Despite bordering the state that’s home to the Motor City, less than half of the new cars purchased in Ohio in 2012 were made by one of the Detroit Three.
TrueCar.com crunched sales data from last year and found that 49 percent of vehicles bought by Ohioans were made by Ford Motor Co., Chrysler Group LLC, or General Motors Co. That means that Ohio ranks 19th among states with the highest number of buyers of domestic vehicles.
Not surprisingly, Michigan was the top state favoring domestic car manufacturers. TrueCar found that 79 percent of the cars bought in Michigan last year were domestics.
In general, domestics did best in the interior states, while import brands did best in coastal states.
Jesse Toprak, an analyst with TrueCar, said Ohio’s market-share numbers make sense considering the state’s demographics.
“Ohio is almost a true median of the American consumer, and that’s probably why you’re getting the split, even though on the surface it appears it should be a little higher based on the fact of proximity,” he said.
Mr. Toprak said marketers have viewed Ohio as a valuable test market because consumers here closely mirror the nation as a whole. That bears out in TrueCar’s data. Mr. Toprak said domestics have been trending lately in the range of 46 to 47 percent market share nationally for 2013.
Other likely reasons why Ohio tilts slightly toward imports include its pockets of wealthy buyers, who often select European luxury cars, and Honda’s strong presence in central Ohio, where it regularly pulls down the top spot in sales.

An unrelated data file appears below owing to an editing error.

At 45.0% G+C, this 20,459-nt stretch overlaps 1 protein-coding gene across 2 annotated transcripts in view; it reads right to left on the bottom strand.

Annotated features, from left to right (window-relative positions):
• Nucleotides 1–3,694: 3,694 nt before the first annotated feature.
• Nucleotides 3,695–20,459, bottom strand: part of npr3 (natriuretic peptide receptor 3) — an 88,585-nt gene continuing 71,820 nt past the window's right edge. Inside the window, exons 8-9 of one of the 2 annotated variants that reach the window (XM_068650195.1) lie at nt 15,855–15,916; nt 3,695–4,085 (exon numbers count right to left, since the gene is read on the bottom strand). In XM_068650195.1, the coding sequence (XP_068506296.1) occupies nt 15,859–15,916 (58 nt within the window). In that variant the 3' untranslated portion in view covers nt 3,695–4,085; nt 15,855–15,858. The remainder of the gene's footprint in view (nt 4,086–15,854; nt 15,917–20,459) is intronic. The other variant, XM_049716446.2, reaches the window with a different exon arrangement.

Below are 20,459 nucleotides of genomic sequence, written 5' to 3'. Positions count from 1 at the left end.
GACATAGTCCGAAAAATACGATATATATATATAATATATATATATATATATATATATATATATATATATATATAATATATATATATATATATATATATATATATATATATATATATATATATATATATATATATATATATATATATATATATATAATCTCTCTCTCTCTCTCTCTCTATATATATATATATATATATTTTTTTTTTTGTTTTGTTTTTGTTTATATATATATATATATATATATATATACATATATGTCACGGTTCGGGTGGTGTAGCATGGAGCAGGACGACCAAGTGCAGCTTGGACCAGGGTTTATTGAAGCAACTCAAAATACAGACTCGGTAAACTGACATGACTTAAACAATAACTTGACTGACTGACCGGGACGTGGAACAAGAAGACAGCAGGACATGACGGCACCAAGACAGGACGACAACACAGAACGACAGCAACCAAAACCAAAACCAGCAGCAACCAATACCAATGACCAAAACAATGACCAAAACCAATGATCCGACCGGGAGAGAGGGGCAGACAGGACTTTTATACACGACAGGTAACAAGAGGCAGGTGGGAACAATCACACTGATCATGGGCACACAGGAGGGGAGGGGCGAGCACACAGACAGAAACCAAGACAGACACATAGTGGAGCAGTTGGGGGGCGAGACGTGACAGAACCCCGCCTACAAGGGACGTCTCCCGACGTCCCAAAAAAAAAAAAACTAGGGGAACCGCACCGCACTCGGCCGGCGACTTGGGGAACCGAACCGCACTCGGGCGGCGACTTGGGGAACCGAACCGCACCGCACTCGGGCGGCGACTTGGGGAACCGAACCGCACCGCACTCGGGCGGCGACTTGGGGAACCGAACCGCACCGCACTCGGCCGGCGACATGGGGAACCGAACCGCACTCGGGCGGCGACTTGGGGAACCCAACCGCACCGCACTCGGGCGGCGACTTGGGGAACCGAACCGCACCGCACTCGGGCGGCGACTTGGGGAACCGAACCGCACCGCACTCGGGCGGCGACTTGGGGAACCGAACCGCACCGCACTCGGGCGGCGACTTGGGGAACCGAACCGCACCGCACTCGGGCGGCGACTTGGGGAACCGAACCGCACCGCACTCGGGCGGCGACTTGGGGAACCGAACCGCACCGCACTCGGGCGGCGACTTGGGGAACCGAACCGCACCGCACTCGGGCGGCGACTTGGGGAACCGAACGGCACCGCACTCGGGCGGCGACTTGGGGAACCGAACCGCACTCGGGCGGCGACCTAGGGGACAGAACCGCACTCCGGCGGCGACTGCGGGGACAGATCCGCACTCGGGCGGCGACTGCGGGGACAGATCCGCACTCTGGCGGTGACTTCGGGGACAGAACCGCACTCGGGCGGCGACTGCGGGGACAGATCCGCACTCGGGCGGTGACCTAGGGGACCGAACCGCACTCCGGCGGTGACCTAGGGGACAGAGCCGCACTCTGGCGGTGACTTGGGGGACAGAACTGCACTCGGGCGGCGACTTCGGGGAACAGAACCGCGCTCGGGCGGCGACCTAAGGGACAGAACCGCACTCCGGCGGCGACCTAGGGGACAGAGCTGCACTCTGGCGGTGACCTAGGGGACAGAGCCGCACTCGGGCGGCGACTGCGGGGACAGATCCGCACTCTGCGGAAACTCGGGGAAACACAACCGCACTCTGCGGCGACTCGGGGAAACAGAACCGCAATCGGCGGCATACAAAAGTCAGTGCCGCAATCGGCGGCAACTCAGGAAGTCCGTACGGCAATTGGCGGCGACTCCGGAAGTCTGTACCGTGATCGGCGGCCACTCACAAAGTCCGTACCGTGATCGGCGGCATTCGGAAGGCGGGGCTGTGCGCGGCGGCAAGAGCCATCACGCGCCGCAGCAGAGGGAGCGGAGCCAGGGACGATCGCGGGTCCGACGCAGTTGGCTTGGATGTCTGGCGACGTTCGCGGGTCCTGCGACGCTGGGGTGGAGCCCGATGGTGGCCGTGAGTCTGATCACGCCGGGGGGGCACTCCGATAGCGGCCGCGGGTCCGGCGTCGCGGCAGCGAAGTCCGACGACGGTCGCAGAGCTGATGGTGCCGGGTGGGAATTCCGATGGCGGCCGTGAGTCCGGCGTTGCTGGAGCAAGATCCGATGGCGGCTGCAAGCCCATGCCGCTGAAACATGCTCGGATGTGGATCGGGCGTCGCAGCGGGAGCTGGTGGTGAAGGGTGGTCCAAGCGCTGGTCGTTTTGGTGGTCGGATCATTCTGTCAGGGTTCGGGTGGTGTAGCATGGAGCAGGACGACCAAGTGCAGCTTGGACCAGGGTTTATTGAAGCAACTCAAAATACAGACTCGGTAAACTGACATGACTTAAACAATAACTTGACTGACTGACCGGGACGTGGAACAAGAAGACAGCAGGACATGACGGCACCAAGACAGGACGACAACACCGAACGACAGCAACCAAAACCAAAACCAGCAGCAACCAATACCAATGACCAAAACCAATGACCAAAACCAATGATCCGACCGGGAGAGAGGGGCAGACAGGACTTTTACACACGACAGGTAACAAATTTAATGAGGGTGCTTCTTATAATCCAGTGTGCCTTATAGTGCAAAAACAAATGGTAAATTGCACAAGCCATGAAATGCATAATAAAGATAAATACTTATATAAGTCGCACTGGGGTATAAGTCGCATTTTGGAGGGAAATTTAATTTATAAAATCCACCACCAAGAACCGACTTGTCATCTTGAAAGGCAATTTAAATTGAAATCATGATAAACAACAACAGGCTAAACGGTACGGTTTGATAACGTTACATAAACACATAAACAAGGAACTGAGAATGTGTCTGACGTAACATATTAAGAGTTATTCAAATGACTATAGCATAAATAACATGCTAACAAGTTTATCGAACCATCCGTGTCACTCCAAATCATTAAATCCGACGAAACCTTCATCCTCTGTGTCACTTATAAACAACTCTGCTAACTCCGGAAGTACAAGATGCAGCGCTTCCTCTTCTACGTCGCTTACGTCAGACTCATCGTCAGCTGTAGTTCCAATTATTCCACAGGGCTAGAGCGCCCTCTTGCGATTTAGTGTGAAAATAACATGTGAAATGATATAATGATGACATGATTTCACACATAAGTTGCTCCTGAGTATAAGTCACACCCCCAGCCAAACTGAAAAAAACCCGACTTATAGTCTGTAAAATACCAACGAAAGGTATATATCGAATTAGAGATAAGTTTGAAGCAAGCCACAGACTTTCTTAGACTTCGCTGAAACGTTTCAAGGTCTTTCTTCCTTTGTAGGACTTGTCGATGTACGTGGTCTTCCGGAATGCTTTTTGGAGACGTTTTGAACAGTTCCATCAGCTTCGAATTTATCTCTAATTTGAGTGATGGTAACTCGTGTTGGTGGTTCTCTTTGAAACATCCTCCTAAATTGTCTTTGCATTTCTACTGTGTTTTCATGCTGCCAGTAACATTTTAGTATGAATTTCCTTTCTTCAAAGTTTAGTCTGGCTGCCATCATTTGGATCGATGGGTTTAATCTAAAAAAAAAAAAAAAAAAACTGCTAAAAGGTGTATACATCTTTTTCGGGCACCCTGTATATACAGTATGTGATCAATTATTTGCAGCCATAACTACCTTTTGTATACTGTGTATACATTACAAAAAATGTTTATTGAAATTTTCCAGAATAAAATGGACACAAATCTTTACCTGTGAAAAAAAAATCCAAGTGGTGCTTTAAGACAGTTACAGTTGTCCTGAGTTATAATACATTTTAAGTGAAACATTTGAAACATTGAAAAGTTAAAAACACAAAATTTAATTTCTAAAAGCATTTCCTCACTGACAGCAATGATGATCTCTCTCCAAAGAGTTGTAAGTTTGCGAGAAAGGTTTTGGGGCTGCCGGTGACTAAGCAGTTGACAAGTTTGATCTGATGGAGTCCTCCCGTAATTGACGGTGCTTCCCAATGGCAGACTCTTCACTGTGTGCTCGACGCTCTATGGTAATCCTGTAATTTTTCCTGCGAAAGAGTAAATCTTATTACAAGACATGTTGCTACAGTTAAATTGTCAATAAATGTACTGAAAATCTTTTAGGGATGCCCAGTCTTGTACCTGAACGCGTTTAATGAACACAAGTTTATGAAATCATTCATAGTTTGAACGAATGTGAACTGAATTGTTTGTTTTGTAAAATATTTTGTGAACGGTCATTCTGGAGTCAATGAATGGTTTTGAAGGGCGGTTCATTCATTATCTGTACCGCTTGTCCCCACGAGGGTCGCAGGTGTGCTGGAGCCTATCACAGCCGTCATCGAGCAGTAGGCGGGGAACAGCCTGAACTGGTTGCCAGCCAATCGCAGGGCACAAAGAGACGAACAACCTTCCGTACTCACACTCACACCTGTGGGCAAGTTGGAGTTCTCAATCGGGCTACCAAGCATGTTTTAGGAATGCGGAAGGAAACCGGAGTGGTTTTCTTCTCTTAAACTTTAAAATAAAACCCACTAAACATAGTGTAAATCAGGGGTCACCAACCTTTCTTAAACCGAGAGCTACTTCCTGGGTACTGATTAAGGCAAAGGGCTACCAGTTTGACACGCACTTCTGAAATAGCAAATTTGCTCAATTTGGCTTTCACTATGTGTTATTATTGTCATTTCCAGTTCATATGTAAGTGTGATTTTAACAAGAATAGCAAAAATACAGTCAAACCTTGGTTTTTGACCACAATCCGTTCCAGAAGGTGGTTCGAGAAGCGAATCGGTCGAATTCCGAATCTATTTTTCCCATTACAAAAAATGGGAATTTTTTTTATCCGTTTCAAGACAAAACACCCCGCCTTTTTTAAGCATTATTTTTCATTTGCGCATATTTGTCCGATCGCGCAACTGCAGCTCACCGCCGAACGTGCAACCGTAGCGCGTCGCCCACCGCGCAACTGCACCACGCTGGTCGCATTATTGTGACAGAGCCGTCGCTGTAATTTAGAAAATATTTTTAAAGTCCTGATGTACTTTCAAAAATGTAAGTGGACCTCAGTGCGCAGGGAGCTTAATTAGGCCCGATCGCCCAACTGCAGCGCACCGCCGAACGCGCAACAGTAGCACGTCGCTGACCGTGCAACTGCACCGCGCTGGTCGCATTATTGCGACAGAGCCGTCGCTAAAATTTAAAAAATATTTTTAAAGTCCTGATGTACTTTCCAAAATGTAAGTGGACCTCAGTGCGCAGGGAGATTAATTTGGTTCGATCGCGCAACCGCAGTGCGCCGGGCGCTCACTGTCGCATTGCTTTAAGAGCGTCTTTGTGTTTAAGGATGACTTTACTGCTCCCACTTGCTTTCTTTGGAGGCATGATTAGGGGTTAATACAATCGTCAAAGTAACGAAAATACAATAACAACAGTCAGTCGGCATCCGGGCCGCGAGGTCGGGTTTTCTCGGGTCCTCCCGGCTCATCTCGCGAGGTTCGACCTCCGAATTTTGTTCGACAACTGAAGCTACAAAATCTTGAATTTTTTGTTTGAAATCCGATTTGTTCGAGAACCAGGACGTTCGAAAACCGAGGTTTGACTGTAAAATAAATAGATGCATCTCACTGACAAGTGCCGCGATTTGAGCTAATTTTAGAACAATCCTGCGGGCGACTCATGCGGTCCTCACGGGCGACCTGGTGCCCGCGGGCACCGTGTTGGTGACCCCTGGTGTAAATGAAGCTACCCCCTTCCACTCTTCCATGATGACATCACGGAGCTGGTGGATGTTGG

The state of Ohio says Honda Motor Co. employs about 13,500 Ohioans, making it one of the state’s larger employers. That has a trickle-down effect, Mr. Toprak said.
“It’s not just the employees,” Mr. Toprak said. “You have employees’ family, employees’ friends, there’s an indirect influence on thousands of people living in that area because of the operations.”
The Japanese automaker has four manufacturing plants in Ohio, including two auto assembly plants, building models that include the Accord coupe and sedan and the CR-V sport utility vehicle.
Still, GM, Ford, and Chrysler have thousands of employees in Ohio.
In Toledo, Chrysler builds the Jeep Cherokee and Jeep Wrangler. A second Chrysler plant in suburban Toledo supplies components for many of the company’s other vehicles.
Ford builds engines in Lima and Cleveland and assembles full-size vans in Avon Lake.
General Motors makes transmissions in Toledo and assembles the Chevrolet Cruze, its top-selling car, in Lordstown. In all, state officials say the Detroit Three employ more than 18,000 Ohioans.
And in areas where those employees are concentrated, domestic sales tend to be higher. Registration data compiled by AutoView Online in 2012 found that 63.1 percent of cars sold in the four-county Toledo metropolitan area were made by Chrysler, Ford, or GM.
After Michigan, the states with the largest number of buyers of domestic vehicles were North Dakota at 68 percent and South Dakota at 66 percent. Rounding out the top 10 were Iowa, Wyoming, Montana, Nebraska, Oklahoma, Arkansas, and Indiana.
Though many of those states aren’t host to the auto industry, Mr. Toprak said the types of vehicles buyers there prefer tends to tilt the scales toward the Detroit Three.
Buyers in Hawaii were least likely to buy a car from Detroit, with fewer than 2 out of every 10 cars sold a GM, Chrysler, or Ford.
Muddying all this is the definition of what constitutes a domestic car. Though based in Auburn Hills, Mich., Chrysler’s majority owner is Fiat SpA, an Italian firm. And more and more, foreign-based manufacturers such as Hyundai Motor Co., Nissan Motor Co., and Volkswagen AG Co. are building vehicles on U.S. soil.
“They've all had a compelling argument, ‘we’re a domestic company, look at the jobs we’re creating here,’ ” Mr. Toprak said.
Toyota Motor Corp.’s Avalon, with 80 percent of its components coming from the United States or Canada, is the “most American made car,” according to the National Highway Traffic Safety Administration’s annual parts survey for 2013.
Contact Tyrel Linkhorn at: firstname.lastname@example.org or 419-724-6134.